Gorgeous Snowflake Sugar Cookies

These snowflake cookies are perfect for winter or Christmas themed events, and you can’t go wrong as every snowflake is different!

Snowflakes are a fantastic cookie to make for a winter themed event to stand alone or to act as a support for even more detailed Christmas cookies like decorated Christmas trees or decorated Christmas wreaths.

You can use white or blue icing as the base, but I’ve gone blue here for an even more wintry and comforting feel.

They also aren’t so detailed that you can’t make them as a beginner with royal icing.

You just need a willingness to learn and slightly steady hand as you draw on the lines.

Pair them with a snowflake cake for even mor winter fun.

In this snowflake cookie tutorial, I’ll show you how to decorate snowflake cookies, how to make the sugar cookie dough, and how to make the perfect royal icing.


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Why Use Royal Icing for Snowflake Cookies?

Royal icing is one of the main types of cookie icing, and it gives the most control and detail available.

Sure, you could use something like buttercream if you just want the cookie to have some sort of icing, but making the detailed lines and having the cookie icing harden so it’s easier to transport and show off requires royal icing.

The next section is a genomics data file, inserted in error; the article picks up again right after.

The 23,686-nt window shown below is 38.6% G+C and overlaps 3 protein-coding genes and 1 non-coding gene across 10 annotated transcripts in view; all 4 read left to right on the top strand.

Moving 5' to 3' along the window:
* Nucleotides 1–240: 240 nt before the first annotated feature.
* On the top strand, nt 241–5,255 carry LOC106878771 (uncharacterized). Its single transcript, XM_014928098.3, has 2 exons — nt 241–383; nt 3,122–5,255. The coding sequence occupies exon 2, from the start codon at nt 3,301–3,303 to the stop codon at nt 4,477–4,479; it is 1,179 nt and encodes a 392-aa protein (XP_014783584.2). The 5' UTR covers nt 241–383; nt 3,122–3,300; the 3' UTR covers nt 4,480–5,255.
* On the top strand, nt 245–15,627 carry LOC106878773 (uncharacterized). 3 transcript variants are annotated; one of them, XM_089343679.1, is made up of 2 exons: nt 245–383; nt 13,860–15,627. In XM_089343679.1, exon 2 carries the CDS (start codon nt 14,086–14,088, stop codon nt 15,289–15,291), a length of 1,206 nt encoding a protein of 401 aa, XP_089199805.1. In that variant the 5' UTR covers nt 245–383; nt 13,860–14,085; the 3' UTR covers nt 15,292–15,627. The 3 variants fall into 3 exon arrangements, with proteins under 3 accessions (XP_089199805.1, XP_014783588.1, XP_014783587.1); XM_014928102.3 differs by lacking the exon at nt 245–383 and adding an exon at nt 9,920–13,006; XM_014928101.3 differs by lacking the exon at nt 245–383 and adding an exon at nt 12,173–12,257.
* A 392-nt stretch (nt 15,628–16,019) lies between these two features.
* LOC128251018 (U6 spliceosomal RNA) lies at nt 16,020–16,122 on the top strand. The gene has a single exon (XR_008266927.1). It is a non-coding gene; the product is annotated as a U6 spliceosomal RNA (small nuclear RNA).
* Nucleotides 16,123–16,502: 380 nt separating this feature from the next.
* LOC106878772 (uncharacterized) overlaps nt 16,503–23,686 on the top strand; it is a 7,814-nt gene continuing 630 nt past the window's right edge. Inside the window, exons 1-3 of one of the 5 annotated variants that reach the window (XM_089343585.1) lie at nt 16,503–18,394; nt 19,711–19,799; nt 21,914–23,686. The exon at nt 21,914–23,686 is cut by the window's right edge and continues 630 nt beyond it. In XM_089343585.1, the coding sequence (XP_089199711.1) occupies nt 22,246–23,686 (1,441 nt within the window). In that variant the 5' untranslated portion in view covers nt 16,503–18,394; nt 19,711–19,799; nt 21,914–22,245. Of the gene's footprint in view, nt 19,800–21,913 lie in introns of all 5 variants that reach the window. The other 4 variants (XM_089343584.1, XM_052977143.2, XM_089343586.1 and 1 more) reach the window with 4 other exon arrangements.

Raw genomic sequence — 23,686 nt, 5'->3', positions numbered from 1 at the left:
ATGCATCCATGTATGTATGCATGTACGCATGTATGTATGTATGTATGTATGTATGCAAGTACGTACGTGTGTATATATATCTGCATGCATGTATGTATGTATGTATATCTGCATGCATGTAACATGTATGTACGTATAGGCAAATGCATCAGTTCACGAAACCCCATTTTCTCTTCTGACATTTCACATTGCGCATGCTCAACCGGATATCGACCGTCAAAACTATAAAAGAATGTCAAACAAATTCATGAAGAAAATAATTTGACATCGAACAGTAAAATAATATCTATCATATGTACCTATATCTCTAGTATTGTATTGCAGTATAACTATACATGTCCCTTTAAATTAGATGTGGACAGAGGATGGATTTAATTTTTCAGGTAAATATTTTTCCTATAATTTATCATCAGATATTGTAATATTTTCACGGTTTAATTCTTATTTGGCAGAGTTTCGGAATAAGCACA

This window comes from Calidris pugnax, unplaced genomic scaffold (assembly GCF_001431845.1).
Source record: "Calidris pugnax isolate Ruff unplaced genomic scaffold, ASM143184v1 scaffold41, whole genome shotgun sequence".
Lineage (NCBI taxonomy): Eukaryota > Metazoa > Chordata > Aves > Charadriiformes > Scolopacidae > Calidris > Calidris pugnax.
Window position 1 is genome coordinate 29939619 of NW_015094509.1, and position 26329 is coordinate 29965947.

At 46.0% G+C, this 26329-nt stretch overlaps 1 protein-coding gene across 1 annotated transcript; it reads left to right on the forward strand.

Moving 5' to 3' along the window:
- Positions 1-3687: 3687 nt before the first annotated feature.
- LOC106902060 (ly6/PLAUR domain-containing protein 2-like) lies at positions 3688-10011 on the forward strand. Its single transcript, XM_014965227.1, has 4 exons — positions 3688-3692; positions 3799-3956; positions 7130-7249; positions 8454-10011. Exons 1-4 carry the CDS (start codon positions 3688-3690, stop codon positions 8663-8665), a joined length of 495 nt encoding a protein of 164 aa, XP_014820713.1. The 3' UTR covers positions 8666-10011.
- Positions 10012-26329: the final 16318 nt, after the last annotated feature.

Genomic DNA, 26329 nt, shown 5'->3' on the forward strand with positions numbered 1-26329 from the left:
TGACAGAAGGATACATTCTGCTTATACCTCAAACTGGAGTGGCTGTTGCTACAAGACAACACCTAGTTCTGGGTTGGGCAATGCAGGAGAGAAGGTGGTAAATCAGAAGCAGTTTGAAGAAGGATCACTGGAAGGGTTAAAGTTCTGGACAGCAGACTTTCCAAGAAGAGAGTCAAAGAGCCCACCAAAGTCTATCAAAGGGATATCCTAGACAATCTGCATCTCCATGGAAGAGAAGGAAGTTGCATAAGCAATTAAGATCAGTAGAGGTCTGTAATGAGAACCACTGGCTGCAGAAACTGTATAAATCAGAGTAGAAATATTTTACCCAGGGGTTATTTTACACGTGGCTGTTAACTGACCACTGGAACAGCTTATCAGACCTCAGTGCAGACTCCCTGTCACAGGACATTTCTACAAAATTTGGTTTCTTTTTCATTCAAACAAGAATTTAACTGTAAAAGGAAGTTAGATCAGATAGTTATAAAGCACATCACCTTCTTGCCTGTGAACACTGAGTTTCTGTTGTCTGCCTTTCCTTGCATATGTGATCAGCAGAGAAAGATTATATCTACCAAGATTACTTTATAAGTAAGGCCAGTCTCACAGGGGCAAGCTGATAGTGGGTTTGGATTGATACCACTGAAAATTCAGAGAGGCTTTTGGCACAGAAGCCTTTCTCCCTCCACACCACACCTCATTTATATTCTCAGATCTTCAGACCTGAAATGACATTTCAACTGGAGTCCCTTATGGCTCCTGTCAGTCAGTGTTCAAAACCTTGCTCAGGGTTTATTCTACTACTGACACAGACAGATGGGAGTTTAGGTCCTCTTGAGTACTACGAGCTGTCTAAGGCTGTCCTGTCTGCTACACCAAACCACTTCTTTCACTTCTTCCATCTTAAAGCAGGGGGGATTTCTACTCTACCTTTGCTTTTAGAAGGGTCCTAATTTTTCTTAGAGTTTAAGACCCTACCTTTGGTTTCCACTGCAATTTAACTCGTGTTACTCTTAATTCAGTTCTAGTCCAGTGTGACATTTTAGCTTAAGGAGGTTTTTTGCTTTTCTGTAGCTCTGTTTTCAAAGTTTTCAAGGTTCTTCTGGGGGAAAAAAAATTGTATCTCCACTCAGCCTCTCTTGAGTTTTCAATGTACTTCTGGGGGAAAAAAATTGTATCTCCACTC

Royal icing is made with powdered sugar, meringue powder, and water, and I add vanilla extract to add some flavor.

You can also add lemon juice or other flavorings.

I follow this royal icing recipe, which uses meringue powder instead of egg whites to avoid any problems with pregnant women consuming the cookies and allowing them to be stored at room temperature.

Must-Have Baking Tools (seriously)

Tips for Decorating with Royal Icing

Royal icing seems to have its own language, with words like “flood,” “outline,” “peaks,” and more.

Here’s a basic rundown of decorating with royal icing.

Firstly, when you make the actual icing, you can choose between two different consistencies, ie making a thicker one for the “outline” and a thinner one for the “flood,” or making a consistency that’s somewhere in the middle to do both.

People often talk about consistencies in seconds, which is the seconds it takes for the line to disappear if you draw one in the icing with a knife.

I prefer to use one consistency, about 10-12 seconds, for both outlining and flooding.

When you outline a cookie, that literally means you draw an outline around the area you’ll want that same color.

Then, immediately after, without letting it dry, you “flood” the cookie, or fill in the rest of the icing on the base of the cookie in that section.

When you’re using icing in piping bags, you can use tips or you can use a bag without a tip that just has its tip created by the hole you cut off the end.

I like to use tipless bags for most things.

Hold the piping bag in your dominant hand and use the other hand to steady it.

You want to hold it in your fist, not so much like a pencil.

And keep the tip about an inch away from the cookie as you work your way around doing the outlining – closer than that and it can be harder, believe it or not.

How to Make the Dough for Snowflake Cookies